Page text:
Q I’ve made an offer on a property, which the owner accepted. My solicitor and bank have been advised to arrange a valuation for finance and contract exchange. Despite this, the agent continues to advertise the home and to show it to other people. Do I have any rights if a higher offer is made?
A. The fact is, until you have exchanged contracts, neither you nor the vendor is bound to the purchase/sale.
This is why buyers ought to exchange contracts immediately once their offer is accepted, using the benefit of the cooling off period to obtain pre-purchase reports.
If another offer is made and you have not exchanged contracts, then you have no recourse; whereas, if you have exchanged contracts and are in your cooling off period and another offer is made, the vendor is not able to accept the other offer, even if it is higher than yours.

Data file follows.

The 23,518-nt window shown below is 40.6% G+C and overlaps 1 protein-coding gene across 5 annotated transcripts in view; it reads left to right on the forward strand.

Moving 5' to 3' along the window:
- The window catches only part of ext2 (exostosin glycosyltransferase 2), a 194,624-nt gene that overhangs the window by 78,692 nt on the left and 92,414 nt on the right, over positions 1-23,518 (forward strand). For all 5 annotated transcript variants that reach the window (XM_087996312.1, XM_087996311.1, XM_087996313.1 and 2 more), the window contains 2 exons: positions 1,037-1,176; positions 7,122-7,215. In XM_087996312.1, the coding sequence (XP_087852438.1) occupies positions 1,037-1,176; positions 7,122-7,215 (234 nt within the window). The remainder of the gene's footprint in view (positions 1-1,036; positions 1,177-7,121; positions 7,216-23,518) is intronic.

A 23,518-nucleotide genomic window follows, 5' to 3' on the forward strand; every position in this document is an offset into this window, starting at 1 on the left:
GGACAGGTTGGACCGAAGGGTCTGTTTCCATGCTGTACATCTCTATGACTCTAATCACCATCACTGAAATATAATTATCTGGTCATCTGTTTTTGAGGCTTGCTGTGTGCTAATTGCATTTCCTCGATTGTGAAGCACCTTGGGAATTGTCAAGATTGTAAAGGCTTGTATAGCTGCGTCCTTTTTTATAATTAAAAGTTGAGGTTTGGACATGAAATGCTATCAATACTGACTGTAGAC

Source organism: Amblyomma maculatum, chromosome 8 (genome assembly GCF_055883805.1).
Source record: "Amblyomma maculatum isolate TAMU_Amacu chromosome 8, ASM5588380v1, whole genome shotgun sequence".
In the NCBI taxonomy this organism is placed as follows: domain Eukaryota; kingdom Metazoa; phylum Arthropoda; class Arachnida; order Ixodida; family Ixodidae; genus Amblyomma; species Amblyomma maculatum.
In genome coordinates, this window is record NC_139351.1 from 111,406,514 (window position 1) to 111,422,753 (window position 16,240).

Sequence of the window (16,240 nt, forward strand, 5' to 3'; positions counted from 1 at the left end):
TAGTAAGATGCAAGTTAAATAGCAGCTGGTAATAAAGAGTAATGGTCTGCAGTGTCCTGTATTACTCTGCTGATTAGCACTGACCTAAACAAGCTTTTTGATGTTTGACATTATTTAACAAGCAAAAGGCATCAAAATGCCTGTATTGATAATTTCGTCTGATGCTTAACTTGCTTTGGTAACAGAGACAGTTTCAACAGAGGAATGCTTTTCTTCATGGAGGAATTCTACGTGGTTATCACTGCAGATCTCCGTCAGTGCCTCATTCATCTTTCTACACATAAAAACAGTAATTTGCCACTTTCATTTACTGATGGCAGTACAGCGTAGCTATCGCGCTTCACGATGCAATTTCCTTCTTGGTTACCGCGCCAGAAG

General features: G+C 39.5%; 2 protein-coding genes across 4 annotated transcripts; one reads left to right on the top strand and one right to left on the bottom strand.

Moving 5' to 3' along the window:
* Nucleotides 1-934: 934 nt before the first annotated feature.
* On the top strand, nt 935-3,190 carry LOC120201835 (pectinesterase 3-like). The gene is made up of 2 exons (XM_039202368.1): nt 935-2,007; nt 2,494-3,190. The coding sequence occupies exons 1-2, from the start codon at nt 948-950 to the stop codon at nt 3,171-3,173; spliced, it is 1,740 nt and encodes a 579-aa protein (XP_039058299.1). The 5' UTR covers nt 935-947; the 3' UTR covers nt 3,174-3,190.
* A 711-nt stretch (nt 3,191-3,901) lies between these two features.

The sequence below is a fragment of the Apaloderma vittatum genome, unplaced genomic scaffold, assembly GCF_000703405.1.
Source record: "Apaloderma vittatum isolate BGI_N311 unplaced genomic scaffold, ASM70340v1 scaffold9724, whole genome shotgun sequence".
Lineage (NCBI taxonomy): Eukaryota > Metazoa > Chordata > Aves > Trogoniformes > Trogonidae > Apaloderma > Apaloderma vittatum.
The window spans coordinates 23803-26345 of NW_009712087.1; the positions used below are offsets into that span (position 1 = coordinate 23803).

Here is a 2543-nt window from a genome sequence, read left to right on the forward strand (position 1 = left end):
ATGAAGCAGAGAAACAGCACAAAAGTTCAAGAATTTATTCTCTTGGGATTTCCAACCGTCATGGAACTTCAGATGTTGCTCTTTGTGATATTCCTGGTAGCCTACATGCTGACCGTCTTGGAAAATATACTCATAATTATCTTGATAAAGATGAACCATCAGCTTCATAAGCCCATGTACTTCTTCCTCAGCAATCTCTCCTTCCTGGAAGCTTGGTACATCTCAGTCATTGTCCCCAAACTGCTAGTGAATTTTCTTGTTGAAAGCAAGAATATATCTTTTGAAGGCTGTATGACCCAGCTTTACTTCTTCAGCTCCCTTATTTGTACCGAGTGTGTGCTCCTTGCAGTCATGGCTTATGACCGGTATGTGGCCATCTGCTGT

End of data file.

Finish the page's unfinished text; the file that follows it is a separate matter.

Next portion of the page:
Once the contracts are exchanged, the vendor is not able to sell the property to anyone other than you, at your agreed price.
My advice is the quicker you get to the exchange of the contract, the quicker you know you have been successful in buying the home.
With the market heating up on the back of lower interest rates, there is definitely more competition for properties. If you are a serious buyer, make sure you have your finance and legal representation organised and ready to go. As the old saying goes, “If you snooze, you lose”.
Answers are general comment, and readers should always seek their own independent professional advice.
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Greg Trembath is Principal/Licensee at
Greg Trembath Real Estate.
Licensed Real Estate Agent – Licensed Auctioneer.